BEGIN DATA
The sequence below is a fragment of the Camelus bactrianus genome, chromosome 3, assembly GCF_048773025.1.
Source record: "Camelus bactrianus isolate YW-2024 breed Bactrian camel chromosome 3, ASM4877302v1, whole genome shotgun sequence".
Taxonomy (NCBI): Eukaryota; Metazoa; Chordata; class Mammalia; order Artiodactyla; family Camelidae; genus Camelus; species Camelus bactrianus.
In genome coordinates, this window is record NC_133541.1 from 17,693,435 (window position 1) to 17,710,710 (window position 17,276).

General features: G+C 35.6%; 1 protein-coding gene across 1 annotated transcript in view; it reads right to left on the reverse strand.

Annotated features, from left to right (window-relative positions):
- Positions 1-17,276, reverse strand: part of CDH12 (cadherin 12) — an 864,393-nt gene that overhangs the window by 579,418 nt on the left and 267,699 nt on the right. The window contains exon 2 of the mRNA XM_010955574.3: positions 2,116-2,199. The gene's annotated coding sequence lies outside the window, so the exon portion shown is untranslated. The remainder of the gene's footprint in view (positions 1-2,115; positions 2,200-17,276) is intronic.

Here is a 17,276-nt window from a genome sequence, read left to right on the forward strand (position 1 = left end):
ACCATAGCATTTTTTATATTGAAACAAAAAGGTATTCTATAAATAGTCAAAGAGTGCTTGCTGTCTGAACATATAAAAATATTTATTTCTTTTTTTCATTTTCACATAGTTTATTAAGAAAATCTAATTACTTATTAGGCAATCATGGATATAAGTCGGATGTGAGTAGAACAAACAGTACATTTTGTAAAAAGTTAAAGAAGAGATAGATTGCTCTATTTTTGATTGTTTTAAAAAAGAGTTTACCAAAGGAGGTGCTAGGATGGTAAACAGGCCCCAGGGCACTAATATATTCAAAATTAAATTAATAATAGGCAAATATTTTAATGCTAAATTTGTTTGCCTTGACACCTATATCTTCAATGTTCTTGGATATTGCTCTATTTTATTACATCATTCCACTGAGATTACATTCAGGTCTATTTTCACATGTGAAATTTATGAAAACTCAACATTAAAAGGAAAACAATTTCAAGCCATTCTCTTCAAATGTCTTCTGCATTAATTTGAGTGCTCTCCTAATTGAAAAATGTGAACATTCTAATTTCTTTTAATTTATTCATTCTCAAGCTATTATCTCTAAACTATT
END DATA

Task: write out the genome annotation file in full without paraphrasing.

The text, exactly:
The sequence below is a fragment of the Camelus bactrianus genome, chromosome 3, assembly GCF_048773025.1.
Source record: "Camelus bactrianus isolate YW-2024 breed Bactrian camel chromosome 3, ASM4877302v1, whole genome shotgun sequence".
Taxonomy (NCBI): Eukaryota; Metazoa; Chordata; class Mammalia; order Artiodactyla; family Camelidae; genus Camelus; species Camelus bactrianus.
In genome coordinates, this window is record NC_133541.1 from 17,693,435 (window position 1) to 17,710,710 (window position 17,276).

General features: G+C 35.6%; 1 protein-coding gene across 1 annotated transcript in view; it reads right to left on the reverse strand.

Annotated features, from left to right (window-relative positions):
- Positions 1-17,276, reverse strand: part of CDH12 (cadherin 12) — an 864,393-nt gene that overhangs the window by 579,418 nt on the left and 267,699 nt on the right. The window contains exon 2 of the mRNA XM_010955574.3: positions 2,116-2,199. The gene's annotated coding sequence lies outside the window, so the exon portion shown is untranslated. The remainder of the gene's footprint in view (positions 1-2,115; positions 2,200-17,276) is intronic.

Here is a 17,276-nt window from a genome sequence, read left to right on the forward strand (position 1 = left end):
ACCATAGCATTTTTTATATTGAAACAAAAAGGTATTCTATAAATAGTCAAAGAGTGCTTGCTGTCTGAACATATAAAAATATTTATTTCTTTTTTTCATTTTCACATAGTTTATTAAGAAAATCTAATTACTTATTAGGCAATCATGGATATAAGTCGGATGTGAGTAGAACAAACAGTACATTTTGTAAAAAGTTAAAGAAGAGATAGATTGCTCTATTTTTGATTGTTTTAAAAAAGAGTTTACCAAAGGAGGTGCTAGGATGGTAAACAGGCCCCAGGGCACTAATATATTCAAAATTAAATTAATAATAGGCAAATATTTTAATGCTAAATTTGTTTGCCTTGACACCTATATCTTCAATGTTCTTGGATATTGCTCTATTTTATTACATCATTCCACTGAGATTACATTCAGGTCTATTTTCACATGTGAAATTTATGAAAACTCAACATTAAAAGGAAAACAATTTCAAGCCATTCTCTTCAAATGTCTTCTGCATTAATTTGAGTGCTCTCCTAATTGAAAAATGTGAACATTCTAATTTCTTTTAATTTATTCATTCTCAAGCTATTATCTCTAAACTATT